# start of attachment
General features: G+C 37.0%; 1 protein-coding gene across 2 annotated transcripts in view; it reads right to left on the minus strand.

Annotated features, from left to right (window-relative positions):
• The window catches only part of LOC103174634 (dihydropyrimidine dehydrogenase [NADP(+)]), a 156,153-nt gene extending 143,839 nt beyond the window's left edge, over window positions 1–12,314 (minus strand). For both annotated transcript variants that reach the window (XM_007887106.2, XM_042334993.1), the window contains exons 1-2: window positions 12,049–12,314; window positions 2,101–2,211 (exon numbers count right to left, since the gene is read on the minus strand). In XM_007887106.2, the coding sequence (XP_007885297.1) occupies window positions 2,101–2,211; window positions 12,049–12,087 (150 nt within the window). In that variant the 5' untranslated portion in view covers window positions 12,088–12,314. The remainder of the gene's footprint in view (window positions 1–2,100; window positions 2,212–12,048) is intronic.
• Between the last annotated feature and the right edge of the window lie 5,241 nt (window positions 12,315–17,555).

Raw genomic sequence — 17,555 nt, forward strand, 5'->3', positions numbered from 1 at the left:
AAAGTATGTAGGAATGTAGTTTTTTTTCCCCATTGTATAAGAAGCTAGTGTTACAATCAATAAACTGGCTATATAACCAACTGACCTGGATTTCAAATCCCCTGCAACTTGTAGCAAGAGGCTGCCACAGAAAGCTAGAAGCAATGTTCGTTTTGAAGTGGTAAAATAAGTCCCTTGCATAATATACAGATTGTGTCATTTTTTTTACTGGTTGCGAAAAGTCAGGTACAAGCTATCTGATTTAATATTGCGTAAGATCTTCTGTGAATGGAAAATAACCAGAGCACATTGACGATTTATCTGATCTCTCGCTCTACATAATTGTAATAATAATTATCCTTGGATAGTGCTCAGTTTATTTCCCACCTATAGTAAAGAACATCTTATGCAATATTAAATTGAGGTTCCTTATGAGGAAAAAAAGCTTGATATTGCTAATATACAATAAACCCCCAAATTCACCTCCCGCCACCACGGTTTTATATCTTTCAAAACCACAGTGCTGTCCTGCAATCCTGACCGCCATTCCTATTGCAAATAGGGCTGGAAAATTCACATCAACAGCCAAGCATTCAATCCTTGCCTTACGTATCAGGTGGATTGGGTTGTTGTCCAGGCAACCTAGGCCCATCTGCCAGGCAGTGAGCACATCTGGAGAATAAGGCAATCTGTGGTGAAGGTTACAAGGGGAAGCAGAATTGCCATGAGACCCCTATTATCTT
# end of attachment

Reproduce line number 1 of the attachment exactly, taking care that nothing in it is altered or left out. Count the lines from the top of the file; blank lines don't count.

General features: G+C 37.0%; 1 protein-coding gene across 2 annotated transcripts in view; it reads right to left on the minus strand.